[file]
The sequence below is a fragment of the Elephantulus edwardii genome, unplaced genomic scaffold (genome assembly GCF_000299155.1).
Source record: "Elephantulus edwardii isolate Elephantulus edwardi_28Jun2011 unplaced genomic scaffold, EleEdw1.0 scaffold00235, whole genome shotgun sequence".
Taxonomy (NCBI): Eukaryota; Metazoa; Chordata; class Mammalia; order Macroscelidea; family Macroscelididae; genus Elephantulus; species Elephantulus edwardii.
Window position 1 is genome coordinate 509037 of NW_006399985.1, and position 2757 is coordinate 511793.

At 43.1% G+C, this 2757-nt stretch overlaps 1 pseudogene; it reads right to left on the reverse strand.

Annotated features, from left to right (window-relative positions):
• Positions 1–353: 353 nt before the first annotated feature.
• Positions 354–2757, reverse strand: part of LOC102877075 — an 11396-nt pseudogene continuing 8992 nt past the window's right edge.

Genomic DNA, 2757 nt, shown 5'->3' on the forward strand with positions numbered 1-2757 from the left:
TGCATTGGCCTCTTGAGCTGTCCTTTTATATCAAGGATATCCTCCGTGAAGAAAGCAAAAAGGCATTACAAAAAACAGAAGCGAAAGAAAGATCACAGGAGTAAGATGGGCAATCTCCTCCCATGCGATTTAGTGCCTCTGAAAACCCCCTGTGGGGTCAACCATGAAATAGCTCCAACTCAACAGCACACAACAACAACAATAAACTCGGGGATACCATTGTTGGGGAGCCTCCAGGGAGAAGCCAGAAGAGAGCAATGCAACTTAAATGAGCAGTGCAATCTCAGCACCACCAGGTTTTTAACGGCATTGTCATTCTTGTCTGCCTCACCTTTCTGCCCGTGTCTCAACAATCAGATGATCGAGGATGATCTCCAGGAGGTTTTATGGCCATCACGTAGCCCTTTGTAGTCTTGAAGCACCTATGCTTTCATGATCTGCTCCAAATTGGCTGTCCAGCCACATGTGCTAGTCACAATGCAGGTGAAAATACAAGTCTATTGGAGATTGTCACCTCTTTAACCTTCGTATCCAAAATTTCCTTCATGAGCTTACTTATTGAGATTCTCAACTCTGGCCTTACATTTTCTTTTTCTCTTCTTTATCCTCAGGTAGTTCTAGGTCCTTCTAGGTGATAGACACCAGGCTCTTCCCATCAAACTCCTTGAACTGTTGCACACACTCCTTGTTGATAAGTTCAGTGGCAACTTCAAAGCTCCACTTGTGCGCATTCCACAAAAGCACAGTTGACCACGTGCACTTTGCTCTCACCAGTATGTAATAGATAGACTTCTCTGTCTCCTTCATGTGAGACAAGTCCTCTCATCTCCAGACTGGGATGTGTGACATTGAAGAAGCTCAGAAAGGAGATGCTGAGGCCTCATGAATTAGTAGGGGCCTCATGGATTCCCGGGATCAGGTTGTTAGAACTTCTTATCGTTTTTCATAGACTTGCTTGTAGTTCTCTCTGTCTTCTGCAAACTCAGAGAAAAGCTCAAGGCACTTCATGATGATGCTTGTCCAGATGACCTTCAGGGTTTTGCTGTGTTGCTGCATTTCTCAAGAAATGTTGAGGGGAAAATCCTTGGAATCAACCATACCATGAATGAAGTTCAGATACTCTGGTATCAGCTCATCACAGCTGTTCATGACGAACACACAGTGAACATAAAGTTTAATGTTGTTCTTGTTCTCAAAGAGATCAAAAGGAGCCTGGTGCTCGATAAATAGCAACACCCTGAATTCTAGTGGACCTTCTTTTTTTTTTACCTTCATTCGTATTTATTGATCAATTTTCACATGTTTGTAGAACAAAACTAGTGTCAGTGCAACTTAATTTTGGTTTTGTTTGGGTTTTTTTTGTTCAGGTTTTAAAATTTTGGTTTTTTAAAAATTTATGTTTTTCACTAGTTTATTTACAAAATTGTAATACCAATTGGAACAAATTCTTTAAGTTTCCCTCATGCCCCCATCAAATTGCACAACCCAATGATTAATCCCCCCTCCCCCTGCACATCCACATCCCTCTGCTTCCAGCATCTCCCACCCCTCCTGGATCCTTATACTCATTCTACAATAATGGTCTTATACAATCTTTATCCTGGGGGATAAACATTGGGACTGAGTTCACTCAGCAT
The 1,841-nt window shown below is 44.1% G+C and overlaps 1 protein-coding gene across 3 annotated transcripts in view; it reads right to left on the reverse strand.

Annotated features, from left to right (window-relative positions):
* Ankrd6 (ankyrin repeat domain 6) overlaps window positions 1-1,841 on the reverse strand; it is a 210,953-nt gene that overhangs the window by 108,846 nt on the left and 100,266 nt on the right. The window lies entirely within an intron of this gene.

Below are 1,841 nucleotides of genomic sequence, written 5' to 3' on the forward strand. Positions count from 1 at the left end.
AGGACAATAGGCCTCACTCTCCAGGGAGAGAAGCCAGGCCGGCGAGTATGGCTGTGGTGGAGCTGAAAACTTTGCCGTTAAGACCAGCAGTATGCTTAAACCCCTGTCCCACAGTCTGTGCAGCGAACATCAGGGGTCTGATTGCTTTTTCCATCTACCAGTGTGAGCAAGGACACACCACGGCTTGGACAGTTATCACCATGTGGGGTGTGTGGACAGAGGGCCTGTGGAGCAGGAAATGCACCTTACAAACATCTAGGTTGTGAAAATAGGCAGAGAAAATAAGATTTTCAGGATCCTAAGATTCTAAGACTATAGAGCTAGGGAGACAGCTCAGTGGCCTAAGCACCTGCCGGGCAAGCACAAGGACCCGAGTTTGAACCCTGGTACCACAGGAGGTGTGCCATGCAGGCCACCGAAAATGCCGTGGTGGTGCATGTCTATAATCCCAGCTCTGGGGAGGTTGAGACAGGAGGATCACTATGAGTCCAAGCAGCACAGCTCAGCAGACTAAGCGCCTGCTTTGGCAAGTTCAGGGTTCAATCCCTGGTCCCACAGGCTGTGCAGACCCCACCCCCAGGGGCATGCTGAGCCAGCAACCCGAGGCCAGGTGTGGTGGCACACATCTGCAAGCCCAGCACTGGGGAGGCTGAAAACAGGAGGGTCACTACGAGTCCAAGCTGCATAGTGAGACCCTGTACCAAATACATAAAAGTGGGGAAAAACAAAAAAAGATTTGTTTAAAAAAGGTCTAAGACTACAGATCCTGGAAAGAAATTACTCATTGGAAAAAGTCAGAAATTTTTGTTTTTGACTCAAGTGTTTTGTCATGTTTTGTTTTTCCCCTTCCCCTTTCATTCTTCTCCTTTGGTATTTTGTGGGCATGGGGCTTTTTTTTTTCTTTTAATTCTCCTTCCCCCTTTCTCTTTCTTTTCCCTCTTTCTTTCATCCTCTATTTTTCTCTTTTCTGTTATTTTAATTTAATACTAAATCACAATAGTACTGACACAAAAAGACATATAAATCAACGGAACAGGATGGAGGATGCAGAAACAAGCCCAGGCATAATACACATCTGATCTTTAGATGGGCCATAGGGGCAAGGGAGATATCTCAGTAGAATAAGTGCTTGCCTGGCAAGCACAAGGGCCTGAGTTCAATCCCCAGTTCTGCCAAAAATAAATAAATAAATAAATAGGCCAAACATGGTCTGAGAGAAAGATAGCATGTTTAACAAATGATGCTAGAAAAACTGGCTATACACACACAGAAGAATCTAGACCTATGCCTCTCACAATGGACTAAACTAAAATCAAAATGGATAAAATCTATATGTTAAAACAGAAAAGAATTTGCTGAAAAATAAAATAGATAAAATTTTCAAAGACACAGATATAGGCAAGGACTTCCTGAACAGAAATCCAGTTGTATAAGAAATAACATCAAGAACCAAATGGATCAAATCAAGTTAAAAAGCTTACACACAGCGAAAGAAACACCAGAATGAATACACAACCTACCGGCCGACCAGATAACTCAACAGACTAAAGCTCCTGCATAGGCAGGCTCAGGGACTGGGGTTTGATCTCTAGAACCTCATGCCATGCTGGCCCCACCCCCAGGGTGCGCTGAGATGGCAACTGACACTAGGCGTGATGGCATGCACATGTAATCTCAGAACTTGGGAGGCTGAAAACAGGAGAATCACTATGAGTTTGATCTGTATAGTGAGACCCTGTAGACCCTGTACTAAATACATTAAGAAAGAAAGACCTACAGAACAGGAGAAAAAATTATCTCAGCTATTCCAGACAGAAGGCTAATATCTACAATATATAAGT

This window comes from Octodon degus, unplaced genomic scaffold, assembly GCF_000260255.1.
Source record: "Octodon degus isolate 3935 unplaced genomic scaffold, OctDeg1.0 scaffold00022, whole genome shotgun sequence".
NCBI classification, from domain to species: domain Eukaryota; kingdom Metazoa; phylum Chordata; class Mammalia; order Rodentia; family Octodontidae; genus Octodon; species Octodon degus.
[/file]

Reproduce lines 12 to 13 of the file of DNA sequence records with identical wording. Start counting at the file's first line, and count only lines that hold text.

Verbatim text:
Annotated features, from left to right (window-relative positions):
* Ankrd6 (ankyrin repeat domain 6) overlaps window positions 1-1,841 on the reverse strand; it is a 210,953-nt gene that overhangs the window by 108,846 nt on the left and 100,266 nt on the right. The window lies entirely within an intron of this gene.